The Phantom Vibrate. If you don't use a holster to carry your BlackBerry or don't have the smartphone set to vibrate in the holster, chances are you haven't experienced this. Those who do holster their BlackBerry smartphones know what I'm talking about. It usually happens on one of two ways. Your "feel" your phone vibrate only to find that it hasn't. In fact, usually the BlackBerry isn't even in the holster. The other way is when you just know you have a message even though you haven't felt the smartphone vibrate or heard an alert tone.

The brain of Homo sapiens is an amazingly complex organ that allows us to make sense of the world around us. Our brains are plastic (not the stuff made from oil); the brain easily adapts to many situations. Take a look at that video up there. At about the 1:20 mark, the folks at Horizon talk about a device designed to add a sixth sense to humans.

A belt sewn with small vibrating motors is all it takes. The motors vibrate in response to the position of magnetic north. No matter which way the subject turned, the one motor pointing north would vibrate. The researchers had their subjects wear these belts every waking moment for six weeks. After a time, the subjects' brains incorporated the vibrations into a new sense; the subjects had a new sense of direction.

Those times when you know you have a message but didn't feel the phone vibrate or hear anything? It's probably due to something similar to this. The human brain is extremely adaptive. It's possible that our brains have adopted the vibrations of smartphones and have actually assimilated them into a new sense. New Message sense or something of the sort.

But what about the phantom vibrate? 

Take a look at this video, from same Horizon show, "Is Seeing Believing?" It really doesn't take all that much coaxing to get the brain to believe something not part of the body is a part of the body. In the experiment above, the subject's brain is tricked into believing a rubber arm is the subject's actual arm. When the fake limb is stuck by a hammer, the brain becomes quite confused and shocked.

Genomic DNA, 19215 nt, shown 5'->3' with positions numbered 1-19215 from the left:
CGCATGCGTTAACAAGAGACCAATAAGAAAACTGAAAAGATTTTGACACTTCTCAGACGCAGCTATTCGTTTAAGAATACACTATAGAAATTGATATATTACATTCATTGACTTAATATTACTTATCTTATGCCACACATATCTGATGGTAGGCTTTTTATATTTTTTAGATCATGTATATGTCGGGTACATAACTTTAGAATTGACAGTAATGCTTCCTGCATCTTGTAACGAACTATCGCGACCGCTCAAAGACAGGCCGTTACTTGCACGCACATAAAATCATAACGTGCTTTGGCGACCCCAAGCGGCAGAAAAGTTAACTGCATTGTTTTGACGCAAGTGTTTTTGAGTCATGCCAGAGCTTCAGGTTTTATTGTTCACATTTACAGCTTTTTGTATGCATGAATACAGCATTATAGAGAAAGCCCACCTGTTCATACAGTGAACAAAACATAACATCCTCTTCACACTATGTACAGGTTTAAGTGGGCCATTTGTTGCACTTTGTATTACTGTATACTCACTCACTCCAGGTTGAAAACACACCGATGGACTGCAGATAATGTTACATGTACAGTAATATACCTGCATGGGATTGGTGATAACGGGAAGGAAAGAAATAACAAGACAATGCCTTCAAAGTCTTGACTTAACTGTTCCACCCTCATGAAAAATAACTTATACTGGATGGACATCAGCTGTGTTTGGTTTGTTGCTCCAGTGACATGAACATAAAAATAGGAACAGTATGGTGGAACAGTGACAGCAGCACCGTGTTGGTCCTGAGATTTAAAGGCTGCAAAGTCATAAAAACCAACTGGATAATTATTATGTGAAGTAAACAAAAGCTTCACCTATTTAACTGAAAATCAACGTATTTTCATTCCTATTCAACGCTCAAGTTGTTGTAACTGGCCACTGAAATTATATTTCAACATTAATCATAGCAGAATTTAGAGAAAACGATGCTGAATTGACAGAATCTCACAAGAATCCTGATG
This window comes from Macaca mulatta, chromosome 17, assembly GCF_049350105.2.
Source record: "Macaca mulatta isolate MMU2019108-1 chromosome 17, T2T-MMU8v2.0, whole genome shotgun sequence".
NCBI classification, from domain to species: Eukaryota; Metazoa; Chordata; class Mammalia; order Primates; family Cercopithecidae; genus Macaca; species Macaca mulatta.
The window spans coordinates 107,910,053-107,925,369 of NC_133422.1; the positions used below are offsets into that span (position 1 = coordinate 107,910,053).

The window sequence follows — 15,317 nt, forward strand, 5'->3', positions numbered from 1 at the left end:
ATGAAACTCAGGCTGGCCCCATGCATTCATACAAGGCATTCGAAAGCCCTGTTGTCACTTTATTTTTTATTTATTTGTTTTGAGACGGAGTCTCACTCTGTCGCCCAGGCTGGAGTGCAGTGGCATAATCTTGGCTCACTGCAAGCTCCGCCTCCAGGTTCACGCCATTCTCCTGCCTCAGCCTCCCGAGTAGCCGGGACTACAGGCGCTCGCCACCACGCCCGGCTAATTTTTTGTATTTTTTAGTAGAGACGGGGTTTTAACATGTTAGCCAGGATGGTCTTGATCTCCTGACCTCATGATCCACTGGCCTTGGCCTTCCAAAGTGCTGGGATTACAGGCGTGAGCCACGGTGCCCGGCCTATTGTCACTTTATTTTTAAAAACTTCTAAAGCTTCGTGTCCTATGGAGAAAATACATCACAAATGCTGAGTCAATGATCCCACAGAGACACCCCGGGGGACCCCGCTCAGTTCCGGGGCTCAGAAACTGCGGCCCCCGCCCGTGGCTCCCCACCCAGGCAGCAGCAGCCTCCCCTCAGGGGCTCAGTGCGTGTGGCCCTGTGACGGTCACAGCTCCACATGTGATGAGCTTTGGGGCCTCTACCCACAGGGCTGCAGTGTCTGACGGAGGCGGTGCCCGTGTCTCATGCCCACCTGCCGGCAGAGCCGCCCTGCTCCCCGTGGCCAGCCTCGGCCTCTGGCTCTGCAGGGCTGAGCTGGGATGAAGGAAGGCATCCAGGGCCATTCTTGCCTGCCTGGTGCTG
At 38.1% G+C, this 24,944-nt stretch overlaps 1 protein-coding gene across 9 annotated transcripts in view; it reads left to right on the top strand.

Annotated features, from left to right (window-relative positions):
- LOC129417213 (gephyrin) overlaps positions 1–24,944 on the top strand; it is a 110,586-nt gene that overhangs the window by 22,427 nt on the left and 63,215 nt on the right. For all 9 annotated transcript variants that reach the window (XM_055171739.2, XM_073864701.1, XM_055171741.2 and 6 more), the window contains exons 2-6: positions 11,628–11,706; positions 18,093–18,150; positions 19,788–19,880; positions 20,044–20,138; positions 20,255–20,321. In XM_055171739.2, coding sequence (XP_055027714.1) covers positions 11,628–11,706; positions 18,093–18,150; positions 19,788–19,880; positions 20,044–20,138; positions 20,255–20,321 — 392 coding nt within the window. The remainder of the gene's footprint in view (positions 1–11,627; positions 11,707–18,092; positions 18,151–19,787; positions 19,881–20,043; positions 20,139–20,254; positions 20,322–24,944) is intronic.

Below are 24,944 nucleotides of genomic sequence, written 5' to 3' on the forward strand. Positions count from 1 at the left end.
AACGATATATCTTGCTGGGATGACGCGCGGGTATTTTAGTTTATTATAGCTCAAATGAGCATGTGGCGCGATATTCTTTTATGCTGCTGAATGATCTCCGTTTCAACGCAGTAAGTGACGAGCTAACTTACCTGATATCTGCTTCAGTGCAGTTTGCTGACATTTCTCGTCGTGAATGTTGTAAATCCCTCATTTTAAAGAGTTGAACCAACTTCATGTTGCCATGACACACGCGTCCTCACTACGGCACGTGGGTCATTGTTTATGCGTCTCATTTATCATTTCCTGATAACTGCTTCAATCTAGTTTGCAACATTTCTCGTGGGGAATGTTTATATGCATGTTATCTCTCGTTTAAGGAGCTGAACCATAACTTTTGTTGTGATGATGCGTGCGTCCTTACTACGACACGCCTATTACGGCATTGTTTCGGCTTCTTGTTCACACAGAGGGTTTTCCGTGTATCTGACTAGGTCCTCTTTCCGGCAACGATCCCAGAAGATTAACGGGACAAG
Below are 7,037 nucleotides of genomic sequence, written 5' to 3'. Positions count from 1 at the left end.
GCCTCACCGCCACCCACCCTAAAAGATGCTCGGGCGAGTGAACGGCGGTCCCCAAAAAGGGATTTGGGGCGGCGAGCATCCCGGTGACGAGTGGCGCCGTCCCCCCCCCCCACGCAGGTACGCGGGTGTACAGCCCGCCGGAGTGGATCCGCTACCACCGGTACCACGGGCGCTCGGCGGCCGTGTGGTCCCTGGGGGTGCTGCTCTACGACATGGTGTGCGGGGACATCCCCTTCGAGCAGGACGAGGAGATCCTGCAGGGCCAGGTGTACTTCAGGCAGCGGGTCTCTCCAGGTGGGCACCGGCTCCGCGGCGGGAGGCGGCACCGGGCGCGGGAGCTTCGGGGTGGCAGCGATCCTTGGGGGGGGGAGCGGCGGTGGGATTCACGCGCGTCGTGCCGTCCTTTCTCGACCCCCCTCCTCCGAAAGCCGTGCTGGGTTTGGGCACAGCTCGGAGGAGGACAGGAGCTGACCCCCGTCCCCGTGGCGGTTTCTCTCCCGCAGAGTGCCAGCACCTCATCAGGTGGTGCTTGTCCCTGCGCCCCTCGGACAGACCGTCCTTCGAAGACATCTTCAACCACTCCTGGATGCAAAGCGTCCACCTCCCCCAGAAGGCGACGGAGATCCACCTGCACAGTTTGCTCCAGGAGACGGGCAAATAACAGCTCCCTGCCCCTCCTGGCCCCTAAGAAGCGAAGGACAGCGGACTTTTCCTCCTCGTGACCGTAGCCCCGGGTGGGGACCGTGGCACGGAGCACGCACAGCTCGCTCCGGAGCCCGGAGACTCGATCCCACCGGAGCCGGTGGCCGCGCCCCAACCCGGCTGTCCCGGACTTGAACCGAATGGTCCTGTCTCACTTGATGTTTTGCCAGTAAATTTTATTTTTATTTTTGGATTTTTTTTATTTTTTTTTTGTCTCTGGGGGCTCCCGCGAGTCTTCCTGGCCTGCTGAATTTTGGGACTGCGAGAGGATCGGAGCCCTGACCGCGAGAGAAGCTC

It's not that far out there to believe the brain has adopted your BlackBerry as a part of you. You wear your BlackBerry in its holster in the same spot nearly every day. Your mind becomes accustomed to those sensations and vibrations. When those sensations and vibrations disappear... the mind begins to make up stories. 

This is not that uncommon. Amputees can experience Phantom Limb Syndrome; patients have reported itching and other sensations coming from limbs that are no longer there. Sit in a very dark place long enough and the eyes begin to play tricks, creating splotches of color where very little light exists. Some claim that sensory deprivation chambers can send a person on a wild ride of self-discovery, created from the stories the mind creates.

Those who wear their smartphones can become connected to them mind and body. That's certainly not a bad thing. It simply means that we have adapted ourselves to our smartphones, incorporating them into our minds' map of our body. When you use something as often as you use your BlackBerry, it becomes a part of your life. Is it any wonder that your brain thinks it's part of your body as well?